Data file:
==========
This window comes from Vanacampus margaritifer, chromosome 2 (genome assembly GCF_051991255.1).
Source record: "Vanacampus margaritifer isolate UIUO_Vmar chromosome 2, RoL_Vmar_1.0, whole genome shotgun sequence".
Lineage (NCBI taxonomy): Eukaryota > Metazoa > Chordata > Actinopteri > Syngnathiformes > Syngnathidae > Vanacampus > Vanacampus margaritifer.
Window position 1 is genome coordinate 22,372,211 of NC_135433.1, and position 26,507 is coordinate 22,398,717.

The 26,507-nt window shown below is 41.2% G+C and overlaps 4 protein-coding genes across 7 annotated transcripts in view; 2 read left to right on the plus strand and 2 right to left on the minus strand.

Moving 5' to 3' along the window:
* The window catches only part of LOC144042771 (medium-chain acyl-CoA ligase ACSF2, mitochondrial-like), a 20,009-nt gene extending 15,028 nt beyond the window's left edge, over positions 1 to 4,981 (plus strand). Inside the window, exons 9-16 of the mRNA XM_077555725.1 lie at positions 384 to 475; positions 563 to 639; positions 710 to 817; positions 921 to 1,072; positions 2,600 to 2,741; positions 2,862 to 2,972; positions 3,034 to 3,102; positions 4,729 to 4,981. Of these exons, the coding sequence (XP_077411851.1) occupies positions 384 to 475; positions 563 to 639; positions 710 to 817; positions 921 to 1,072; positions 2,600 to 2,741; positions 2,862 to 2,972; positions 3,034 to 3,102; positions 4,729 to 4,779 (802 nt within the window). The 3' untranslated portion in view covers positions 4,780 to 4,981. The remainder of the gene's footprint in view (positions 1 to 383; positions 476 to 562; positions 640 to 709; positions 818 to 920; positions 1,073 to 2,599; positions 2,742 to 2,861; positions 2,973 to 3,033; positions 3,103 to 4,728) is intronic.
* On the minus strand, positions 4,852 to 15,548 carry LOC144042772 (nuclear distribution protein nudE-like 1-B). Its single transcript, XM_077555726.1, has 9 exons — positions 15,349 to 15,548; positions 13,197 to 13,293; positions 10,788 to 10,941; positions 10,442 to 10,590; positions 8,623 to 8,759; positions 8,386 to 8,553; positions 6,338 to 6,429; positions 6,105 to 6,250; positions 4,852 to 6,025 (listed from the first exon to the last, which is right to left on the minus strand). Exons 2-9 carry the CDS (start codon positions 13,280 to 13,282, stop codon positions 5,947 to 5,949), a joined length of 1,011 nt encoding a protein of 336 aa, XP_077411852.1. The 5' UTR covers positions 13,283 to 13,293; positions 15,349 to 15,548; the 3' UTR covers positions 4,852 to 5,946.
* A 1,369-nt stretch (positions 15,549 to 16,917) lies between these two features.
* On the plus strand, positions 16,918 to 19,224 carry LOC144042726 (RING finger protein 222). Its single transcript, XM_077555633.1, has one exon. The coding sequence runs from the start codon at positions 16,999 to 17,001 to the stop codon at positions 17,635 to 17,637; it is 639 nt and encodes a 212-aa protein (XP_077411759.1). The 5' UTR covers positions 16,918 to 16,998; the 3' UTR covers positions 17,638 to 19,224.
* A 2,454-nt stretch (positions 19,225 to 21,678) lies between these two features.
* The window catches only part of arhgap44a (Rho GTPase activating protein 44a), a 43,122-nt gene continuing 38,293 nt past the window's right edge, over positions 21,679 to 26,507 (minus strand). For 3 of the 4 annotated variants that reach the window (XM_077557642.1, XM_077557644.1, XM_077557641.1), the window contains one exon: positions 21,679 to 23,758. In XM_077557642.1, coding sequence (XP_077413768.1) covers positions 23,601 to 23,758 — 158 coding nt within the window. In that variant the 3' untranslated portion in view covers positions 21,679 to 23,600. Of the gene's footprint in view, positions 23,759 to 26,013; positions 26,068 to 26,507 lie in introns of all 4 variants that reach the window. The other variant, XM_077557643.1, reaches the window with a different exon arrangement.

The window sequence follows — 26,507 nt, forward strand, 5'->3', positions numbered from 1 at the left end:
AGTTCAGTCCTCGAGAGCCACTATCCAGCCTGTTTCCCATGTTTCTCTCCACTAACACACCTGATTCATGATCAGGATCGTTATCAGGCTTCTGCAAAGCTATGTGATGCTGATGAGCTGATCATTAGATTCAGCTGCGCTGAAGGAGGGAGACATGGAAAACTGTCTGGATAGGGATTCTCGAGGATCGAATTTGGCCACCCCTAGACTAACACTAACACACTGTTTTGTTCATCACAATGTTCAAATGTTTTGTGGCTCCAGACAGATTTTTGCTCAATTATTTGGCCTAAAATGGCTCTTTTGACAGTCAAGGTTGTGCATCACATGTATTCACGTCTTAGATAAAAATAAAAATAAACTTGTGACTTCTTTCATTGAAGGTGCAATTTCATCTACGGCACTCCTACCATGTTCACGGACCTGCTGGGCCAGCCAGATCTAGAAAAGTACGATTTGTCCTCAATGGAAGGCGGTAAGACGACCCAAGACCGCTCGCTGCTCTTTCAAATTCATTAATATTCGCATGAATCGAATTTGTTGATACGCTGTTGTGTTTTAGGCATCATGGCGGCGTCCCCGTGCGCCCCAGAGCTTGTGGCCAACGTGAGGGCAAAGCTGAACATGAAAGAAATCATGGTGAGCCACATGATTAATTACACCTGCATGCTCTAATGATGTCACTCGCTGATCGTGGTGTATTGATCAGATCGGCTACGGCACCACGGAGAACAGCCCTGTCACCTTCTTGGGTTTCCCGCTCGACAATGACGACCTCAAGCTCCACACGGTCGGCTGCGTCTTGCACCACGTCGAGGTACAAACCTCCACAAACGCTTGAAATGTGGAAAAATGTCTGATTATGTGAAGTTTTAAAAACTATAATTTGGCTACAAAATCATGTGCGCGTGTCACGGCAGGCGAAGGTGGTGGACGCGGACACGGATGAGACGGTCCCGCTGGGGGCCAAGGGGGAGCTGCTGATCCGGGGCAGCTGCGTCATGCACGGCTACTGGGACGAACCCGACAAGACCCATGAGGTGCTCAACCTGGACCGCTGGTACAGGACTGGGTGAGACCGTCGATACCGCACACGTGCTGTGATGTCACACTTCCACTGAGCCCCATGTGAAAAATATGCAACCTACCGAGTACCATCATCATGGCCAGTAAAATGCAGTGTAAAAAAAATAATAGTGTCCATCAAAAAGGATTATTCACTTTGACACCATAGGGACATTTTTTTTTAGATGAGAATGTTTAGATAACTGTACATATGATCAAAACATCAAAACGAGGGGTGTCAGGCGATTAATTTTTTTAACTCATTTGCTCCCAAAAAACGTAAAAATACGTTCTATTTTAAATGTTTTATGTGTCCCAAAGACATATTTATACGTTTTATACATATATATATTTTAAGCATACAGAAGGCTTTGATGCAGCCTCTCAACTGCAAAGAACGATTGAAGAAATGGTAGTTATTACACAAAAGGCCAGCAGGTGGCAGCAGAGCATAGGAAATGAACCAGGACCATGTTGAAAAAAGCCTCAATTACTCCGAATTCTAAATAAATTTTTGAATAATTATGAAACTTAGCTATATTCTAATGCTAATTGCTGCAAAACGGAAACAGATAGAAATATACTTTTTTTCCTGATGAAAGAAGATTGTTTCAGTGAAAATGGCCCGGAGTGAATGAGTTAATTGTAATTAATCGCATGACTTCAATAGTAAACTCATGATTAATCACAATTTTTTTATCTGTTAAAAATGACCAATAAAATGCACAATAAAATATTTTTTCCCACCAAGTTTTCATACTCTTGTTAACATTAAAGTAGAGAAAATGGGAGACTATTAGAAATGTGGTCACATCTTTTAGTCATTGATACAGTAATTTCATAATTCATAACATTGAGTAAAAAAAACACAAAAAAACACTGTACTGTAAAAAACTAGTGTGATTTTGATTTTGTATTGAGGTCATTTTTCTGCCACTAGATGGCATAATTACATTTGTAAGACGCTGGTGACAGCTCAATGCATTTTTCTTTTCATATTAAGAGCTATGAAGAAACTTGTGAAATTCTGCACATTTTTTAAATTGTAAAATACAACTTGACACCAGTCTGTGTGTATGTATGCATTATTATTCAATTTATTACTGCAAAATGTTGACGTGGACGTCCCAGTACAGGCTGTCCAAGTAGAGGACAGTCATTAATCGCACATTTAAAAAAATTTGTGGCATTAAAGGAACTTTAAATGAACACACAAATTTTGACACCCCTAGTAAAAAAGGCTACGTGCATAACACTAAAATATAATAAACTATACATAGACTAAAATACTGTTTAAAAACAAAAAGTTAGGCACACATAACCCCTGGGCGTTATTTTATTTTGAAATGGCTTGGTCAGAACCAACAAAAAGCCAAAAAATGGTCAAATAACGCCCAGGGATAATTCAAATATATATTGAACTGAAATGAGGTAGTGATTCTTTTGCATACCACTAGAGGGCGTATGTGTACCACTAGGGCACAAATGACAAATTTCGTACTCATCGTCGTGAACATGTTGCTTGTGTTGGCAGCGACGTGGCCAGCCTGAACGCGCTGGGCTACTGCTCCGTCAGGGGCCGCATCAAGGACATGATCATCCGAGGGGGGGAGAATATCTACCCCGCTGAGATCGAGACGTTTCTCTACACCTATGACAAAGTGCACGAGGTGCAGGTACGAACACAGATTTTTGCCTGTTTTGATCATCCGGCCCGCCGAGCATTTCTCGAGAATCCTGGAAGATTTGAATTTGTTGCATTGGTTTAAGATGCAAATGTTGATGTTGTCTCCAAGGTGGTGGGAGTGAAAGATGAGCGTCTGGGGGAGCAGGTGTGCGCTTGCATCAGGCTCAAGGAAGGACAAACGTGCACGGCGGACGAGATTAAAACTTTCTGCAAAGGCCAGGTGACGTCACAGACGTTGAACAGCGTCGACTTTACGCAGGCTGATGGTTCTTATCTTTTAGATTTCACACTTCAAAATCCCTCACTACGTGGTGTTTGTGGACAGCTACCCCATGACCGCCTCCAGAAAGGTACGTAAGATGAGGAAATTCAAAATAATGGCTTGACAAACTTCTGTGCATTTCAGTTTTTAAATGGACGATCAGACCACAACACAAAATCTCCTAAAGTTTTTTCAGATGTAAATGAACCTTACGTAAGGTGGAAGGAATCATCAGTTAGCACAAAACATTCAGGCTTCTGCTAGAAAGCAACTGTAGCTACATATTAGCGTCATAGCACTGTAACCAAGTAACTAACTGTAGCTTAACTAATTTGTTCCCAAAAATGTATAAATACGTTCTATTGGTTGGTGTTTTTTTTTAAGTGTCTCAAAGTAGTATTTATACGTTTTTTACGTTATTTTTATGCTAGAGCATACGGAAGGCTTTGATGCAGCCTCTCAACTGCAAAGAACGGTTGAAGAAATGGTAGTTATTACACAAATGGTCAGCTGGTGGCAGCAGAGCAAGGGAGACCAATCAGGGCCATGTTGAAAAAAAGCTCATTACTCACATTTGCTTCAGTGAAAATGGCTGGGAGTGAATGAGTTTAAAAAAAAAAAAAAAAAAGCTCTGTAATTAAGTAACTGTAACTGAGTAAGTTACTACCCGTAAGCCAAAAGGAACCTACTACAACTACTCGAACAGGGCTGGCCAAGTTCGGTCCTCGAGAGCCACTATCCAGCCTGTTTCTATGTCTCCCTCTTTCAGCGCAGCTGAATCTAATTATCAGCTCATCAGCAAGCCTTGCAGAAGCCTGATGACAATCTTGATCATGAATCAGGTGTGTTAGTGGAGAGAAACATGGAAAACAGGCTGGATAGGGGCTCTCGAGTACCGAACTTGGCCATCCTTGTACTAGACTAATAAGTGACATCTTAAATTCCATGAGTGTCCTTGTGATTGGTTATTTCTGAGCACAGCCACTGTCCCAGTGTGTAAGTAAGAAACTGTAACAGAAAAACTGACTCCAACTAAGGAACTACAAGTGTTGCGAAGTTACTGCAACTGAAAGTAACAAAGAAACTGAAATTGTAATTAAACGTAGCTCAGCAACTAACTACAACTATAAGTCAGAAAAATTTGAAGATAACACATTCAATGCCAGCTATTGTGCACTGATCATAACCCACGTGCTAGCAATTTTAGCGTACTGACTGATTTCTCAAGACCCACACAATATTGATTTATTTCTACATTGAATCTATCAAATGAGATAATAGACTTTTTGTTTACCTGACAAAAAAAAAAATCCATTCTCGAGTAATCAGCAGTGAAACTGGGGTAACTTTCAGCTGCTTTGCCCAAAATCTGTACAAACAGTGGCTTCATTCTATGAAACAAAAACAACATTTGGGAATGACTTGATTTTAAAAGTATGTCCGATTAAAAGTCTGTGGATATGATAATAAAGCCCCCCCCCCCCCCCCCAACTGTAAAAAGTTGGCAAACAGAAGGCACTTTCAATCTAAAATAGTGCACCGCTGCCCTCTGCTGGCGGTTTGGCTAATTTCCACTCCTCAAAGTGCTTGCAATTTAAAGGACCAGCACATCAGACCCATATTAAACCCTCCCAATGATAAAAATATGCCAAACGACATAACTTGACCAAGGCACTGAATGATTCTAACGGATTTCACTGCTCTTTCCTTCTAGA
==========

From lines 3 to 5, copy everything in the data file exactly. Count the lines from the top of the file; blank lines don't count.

Lineage (NCBI taxonomy): Eukaryota > Metazoa > Chordata > Actinopteri > Syngnathiformes > Syngnathidae > Vanacampus > Vanacampus margaritifer.
Window position 1 is genome coordinate 22,372,211 of NC_135433.1, and position 26,507 is coordinate 22,398,717.

The 26,507-nt window shown below is 41.2% G+C and overlaps 4 protein-coding genes across 7 annotated transcripts in view; 2 read left to right on the plus strand and 2 right to left on the minus strand.